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KOS 2007: A transgenic mouse model that faithfully reproduces the pathogenesis, biology and clinical features of multiple myeloma
Marta Chesi, MD
Comprehensive Cancer Center
Mayo Clinic Arizona
Scottsdale, AZ, USA

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AUTHORS: M. Chesi, M. Sebag, S. Haas, S. Palmer, A.K. Stewart, P.L. Bergsagel
Comprehensive Cancer Center, Mayo Clinic Arizona, Scottsdale, AZ, USA

By Lynne Lederman, PhD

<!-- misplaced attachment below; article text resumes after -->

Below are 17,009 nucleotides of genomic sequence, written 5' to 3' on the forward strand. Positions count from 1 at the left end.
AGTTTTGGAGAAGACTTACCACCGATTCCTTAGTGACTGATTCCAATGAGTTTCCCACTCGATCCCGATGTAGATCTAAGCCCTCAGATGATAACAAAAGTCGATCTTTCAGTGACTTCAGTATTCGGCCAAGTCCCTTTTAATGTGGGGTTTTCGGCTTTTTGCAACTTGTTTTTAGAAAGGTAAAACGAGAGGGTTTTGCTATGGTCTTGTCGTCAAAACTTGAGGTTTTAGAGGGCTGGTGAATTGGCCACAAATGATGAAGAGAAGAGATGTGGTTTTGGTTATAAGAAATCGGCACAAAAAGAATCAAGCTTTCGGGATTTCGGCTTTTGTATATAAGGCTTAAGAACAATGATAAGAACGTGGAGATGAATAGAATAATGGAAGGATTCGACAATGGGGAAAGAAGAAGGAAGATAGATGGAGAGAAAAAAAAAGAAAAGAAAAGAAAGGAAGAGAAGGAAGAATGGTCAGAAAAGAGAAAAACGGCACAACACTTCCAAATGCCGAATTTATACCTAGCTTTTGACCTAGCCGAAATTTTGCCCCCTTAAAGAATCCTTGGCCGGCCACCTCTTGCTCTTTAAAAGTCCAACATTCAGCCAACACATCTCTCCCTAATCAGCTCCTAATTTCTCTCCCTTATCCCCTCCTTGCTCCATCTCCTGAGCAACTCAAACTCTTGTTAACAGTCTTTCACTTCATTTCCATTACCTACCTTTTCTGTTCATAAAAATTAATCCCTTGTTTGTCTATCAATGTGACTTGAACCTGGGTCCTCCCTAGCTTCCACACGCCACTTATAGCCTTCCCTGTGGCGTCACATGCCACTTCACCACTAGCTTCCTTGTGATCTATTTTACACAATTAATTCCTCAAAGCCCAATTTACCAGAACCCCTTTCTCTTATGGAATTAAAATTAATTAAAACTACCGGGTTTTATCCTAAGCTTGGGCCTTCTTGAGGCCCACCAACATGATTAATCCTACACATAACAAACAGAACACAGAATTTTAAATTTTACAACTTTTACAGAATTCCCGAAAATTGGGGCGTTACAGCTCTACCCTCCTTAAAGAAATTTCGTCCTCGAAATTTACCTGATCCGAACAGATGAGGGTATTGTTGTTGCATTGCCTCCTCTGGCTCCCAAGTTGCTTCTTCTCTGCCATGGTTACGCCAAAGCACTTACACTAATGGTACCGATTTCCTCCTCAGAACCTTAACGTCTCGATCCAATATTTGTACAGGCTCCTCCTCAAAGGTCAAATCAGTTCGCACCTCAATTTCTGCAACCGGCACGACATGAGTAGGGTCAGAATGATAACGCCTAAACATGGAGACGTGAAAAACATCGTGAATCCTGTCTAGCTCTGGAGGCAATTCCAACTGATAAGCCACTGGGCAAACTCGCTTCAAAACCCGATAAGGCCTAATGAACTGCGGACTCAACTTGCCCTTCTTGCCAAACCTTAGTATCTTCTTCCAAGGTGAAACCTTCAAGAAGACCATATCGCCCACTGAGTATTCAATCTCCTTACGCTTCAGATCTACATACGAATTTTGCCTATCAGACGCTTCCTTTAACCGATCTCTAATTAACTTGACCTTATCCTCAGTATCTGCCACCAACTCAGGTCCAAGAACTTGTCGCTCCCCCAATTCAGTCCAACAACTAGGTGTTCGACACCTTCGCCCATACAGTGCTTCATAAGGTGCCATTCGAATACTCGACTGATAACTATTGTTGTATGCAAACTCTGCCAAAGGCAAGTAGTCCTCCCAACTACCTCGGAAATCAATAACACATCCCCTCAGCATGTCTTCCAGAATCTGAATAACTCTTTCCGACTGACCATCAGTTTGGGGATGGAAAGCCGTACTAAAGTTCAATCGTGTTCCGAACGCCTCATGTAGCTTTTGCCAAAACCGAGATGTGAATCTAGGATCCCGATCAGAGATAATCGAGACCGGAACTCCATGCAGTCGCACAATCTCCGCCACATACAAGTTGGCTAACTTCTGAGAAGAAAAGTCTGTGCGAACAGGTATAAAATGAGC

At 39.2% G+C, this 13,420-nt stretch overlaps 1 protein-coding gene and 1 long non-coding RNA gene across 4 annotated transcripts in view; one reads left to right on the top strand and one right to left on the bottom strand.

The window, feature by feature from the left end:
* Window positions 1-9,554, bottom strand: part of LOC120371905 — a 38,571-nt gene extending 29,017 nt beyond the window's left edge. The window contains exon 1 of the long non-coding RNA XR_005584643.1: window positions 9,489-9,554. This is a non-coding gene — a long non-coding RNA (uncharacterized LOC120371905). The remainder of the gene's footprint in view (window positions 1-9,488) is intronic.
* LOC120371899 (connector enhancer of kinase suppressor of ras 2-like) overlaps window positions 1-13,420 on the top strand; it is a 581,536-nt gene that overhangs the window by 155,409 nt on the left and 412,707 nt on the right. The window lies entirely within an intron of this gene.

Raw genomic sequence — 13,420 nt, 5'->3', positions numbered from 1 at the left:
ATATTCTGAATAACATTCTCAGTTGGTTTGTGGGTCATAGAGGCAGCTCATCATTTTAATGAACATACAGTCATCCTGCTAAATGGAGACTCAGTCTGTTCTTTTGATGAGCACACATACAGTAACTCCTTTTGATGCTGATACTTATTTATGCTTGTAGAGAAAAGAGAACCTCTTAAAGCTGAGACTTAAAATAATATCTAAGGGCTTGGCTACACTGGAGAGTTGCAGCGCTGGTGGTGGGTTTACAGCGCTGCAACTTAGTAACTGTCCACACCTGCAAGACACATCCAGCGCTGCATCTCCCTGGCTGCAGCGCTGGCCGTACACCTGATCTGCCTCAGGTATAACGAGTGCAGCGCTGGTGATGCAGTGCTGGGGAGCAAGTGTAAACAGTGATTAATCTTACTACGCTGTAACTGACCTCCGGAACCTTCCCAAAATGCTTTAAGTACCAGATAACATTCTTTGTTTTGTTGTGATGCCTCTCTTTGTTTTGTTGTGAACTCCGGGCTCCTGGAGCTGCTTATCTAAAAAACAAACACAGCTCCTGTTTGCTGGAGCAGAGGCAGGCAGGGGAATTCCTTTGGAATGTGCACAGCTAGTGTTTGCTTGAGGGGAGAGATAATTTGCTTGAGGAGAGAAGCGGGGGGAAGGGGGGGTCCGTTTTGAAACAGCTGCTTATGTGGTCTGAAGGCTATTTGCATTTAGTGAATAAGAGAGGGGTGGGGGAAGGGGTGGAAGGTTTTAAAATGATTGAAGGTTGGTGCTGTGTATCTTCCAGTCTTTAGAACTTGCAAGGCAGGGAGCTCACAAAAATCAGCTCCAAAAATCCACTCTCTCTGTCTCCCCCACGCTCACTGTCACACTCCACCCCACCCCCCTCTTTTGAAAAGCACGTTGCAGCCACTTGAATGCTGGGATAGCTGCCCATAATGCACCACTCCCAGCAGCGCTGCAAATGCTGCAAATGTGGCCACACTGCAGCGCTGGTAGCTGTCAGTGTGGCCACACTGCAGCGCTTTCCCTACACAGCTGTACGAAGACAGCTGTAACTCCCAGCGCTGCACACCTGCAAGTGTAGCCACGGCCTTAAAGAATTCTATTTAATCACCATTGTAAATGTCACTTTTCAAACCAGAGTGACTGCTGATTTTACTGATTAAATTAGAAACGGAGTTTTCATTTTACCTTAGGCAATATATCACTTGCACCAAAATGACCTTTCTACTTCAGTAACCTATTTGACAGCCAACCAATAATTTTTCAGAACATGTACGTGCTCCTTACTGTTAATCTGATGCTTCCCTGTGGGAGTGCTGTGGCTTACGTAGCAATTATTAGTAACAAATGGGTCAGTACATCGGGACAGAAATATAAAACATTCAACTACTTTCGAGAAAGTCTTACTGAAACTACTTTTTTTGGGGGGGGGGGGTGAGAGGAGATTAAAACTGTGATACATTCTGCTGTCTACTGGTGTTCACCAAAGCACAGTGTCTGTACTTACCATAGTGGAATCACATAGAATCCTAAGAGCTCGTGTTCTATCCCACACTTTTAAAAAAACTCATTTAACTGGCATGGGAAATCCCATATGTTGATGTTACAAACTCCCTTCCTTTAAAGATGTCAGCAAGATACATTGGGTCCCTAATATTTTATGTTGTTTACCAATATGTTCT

Important features of human myeloma, to recapitulate in an animal model include indolent disease with fully differentiated plasma cells, monoclonal antibody production to levels greater than 35 g/L that are easily detectable in serum, somatic hypermutation of Ig genes, class switch recombination (because human IgM myelomas are rare), and end organ damage. Although there are no perfect models, the V kappa myc transgenic mouse model (Vk*MYC) of myeloma has many of these desirable features. Myc was chosen for the construct because it is typically dysregulated in post germinal center malignancies (including Burkitt lymphoma and myeloma), and in this system is activated only in germinal centers. By 50 weeks these transgenic mice have more than 10% plasma cells in their bone marrow (CD138+ B220 neg), and develop stable gammopathies at 70 weeks (38.6 g/L IgG; wild type mice have 2.8 g/L). The proliferative index of the plasma cells is low, and they are found only in the bone marrow. End organ damage includes anemia, protein deposits in the kidneys, and lytic bone lesions visible by x-ray. Occasionally hind limb paralysis due to spinal compression occurs. Bone mineral density is assessable by micro CT. The myeloma has an indolent course with median survival of 2 years (661 days, vs. 954 days for wild type mice). Proof of principle for drug testing has been established, with drug efficacy paralleling activity in human myeloma. Class switch occurs in most animals, as does somatic hypermutation. When these mice are crossed with mice expressing Bcl2 which provides additional survival signals, the disease becomes very aggressive and plasma cells disrupt both spleen and lymph nodes. Dr. Chesi’s group would like to study chromosomal abnormalities in this model by GEP, and they are making these mice available for further drug testing.

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